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The neorealist movement began in Italy at the end of World War Two in response to social and political upheaval and the devastating economic fallout from the war. Filmmakers such as Vittorio De Sica, Roberto Rossellini, and Luchino Visconti took to the streets and made films on location that told the stories of everyday people dealing with real struggles.
In this two-part series, writer and Oakton Community College film teacher Francine J. Sanders will lead an exploration of this key cinematic movement and its importance to world cinema. She will screen and discuss two of the movement’s pioneering works made by director De Sica and screenwriter Cesare Zavattini. On January 20, enjoy Bicycle Thieves (1948) in which a working-class man’s bicycle is stolen and he and his son set out to recover it. On January 27, we’ll show Umberto D. (1952), about an elderly Roman man and his dog struggling to survive on a government pension.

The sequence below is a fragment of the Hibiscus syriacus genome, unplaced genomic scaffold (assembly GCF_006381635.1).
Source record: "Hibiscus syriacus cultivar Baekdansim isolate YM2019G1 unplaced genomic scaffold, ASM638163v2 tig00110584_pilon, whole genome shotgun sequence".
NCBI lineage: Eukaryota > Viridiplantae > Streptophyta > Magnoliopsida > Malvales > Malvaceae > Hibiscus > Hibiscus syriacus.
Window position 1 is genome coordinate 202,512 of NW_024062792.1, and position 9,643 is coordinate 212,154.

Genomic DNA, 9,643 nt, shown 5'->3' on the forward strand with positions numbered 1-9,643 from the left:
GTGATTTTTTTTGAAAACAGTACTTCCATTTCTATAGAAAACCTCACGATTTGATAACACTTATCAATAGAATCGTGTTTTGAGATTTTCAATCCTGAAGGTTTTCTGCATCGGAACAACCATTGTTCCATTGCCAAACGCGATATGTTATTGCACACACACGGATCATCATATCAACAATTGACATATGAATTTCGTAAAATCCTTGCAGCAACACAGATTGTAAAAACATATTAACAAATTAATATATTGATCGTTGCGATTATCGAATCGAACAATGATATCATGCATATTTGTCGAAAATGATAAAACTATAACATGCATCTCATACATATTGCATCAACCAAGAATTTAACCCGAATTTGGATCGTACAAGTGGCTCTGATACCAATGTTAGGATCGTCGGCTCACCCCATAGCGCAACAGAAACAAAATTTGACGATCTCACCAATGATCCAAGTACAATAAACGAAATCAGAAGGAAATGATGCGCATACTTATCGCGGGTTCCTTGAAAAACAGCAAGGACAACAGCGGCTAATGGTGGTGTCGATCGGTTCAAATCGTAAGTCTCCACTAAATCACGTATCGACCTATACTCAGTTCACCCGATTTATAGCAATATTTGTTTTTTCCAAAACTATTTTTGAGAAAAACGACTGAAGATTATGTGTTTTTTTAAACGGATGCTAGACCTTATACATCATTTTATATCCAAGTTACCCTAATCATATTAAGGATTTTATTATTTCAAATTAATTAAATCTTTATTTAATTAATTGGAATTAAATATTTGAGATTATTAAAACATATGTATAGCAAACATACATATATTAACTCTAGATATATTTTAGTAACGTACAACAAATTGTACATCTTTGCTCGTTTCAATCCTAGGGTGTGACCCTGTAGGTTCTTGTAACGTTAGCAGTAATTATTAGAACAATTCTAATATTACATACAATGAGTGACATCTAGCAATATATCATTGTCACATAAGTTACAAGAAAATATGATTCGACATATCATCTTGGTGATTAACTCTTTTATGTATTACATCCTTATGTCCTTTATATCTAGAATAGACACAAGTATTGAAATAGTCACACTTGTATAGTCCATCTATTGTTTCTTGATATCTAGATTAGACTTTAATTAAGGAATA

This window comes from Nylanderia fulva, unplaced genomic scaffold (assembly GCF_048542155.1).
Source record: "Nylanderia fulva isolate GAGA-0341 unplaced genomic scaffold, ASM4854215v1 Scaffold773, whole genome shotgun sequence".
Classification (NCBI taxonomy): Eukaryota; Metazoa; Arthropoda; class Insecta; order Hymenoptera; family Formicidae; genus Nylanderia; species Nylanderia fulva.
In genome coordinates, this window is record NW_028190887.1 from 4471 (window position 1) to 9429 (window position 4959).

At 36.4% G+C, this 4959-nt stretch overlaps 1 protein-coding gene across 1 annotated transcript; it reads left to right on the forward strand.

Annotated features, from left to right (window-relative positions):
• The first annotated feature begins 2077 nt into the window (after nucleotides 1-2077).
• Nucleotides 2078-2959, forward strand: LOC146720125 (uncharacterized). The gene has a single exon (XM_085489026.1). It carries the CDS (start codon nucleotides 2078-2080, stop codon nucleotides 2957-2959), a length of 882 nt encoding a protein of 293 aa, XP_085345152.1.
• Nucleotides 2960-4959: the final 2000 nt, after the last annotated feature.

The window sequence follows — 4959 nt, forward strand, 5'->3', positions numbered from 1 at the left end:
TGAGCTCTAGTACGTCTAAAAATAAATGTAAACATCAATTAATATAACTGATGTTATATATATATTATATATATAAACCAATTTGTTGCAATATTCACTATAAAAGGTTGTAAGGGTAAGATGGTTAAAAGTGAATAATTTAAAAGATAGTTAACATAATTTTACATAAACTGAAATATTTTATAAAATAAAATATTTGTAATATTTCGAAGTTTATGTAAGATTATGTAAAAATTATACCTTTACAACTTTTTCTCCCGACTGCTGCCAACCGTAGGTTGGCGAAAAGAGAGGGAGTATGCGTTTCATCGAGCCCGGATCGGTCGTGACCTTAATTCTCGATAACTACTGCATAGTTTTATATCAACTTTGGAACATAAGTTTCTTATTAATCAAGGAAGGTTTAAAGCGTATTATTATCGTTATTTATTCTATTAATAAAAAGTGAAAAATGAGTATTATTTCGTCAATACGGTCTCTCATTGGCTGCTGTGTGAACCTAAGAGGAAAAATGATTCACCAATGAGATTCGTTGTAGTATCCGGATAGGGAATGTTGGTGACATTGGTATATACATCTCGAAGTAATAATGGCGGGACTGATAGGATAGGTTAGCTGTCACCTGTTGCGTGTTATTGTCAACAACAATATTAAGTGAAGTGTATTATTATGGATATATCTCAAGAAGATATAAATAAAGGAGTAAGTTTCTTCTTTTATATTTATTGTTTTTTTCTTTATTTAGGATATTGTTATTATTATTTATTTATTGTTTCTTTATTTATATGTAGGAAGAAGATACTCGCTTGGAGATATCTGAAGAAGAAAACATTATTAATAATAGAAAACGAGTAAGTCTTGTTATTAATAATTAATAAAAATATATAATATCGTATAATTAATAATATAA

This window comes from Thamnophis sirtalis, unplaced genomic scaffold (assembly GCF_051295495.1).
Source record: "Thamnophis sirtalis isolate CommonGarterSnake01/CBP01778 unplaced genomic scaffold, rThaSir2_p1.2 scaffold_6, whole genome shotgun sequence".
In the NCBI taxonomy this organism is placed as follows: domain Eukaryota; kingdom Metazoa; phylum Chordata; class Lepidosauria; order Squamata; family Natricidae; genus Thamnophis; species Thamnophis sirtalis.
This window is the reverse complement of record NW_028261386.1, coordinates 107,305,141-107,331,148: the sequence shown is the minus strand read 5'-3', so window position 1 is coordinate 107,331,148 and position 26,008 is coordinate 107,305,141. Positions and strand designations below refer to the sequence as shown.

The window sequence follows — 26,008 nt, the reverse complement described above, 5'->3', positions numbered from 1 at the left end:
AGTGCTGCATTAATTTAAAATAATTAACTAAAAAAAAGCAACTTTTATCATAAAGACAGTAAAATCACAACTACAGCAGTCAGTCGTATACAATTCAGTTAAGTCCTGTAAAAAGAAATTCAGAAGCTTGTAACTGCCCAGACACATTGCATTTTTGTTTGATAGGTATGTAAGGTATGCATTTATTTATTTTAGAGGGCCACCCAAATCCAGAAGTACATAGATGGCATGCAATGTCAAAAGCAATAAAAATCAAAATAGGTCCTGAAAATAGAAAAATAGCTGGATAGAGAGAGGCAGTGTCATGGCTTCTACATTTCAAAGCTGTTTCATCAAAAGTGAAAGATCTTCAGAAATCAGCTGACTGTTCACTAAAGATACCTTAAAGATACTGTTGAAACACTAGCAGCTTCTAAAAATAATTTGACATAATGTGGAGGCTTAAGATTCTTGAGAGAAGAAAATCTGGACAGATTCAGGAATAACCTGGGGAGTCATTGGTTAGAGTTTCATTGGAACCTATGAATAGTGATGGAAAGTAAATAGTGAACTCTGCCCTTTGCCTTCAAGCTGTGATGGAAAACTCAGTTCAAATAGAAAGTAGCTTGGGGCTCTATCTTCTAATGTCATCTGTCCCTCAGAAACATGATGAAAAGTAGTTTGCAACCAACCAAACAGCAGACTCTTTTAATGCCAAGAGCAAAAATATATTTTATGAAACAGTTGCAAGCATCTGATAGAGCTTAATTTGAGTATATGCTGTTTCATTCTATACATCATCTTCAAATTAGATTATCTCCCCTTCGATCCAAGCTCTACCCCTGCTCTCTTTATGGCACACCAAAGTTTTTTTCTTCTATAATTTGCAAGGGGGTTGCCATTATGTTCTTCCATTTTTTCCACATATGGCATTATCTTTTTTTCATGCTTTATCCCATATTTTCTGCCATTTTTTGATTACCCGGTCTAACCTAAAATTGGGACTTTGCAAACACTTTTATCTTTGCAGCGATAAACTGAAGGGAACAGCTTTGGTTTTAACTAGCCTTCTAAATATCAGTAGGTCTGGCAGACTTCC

Join us for a screening of the 2017 documentary film An Inconvenient Sequel about former U.S. vice president Al Gore's continuing mission to battle climate change and persuade world leaders to invest in renewable energy. After the film, you’re invited to stay for a moderated discussion. Cosponsored with the Village of Glencoe’s Sustainability Task Force.
Find out about the latest teen books and enjoy a cup of coffee or a treat on us! Michelle will give you the heads up on all the newest books you’ll want to read over spring break. Meet at the Readers’ Services desk by 4:00 p.m. and we’ll walk over to Starbucks together where we’ll enjoy conversation and coffee shop treats. One lucky coffee club member will receive a Starbucks gift card. This program is for those in 6th-12th grades only.